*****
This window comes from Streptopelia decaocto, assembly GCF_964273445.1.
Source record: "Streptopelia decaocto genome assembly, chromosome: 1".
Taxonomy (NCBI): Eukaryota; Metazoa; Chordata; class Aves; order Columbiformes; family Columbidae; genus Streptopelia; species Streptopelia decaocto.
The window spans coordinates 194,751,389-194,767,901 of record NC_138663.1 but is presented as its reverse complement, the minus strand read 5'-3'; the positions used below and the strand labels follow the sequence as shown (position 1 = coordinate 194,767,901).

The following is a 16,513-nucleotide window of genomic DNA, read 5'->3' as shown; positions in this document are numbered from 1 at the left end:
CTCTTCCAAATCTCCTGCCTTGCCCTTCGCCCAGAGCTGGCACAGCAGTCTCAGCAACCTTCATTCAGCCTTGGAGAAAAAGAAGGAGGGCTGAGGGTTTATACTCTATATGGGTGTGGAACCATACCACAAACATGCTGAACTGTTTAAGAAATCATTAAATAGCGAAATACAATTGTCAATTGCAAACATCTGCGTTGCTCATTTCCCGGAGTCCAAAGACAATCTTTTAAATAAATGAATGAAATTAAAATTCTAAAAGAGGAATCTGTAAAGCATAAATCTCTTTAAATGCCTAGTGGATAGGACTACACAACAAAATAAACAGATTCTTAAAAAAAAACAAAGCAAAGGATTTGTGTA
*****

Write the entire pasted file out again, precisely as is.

This window comes from Streptopelia decaocto, assembly GCF_964273445.1.
Source record: "Streptopelia decaocto genome assembly, chromosome: 1".
Taxonomy (NCBI): Eukaryota; Metazoa; Chordata; class Aves; order Columbiformes; family Columbidae; genus Streptopelia; species Streptopelia decaocto.
The window spans coordinates 194,751,389-194,767,901 of record NC_138663.1 but is presented as its reverse complement, the minus strand read 5'-3'; the positions used below and the strand labels follow the sequence as shown (position 1 = coordinate 194,767,901).

The following is a 16,513-nucleotide window of genomic DNA, read 5'->3' as shown; positions in this document are numbered from 1 at the left end:
CTCTTCCAAATCTCCTGCCTTGCCCTTCGCCCAGAGCTGGCACAGCAGTCTCAGCAACCTTCATTCAGCCTTGGAGAAAAAGAAGGAGGGCTGAGGGTTTATACTCTATATGGGTGTGGAACCATACCACAAACATGCTGAACTGTTTAAGAAATCATTAAATAGCGAAATACAATTGTCAATTGCAAACATCTGCGTTGCTCATTTCCCGGAGTCCAAAGACAATCTTTTAAATAAATGAATGAAATTAAAATTCTAAAAGAGGAATCTGTAAAGCATAAATCTCTTTAAATGCCTAGTGGATAGGACTACACAACAAAATAAACAGATTCTTAAAAAAAAACAAAGCAAAGGATTTGTGTA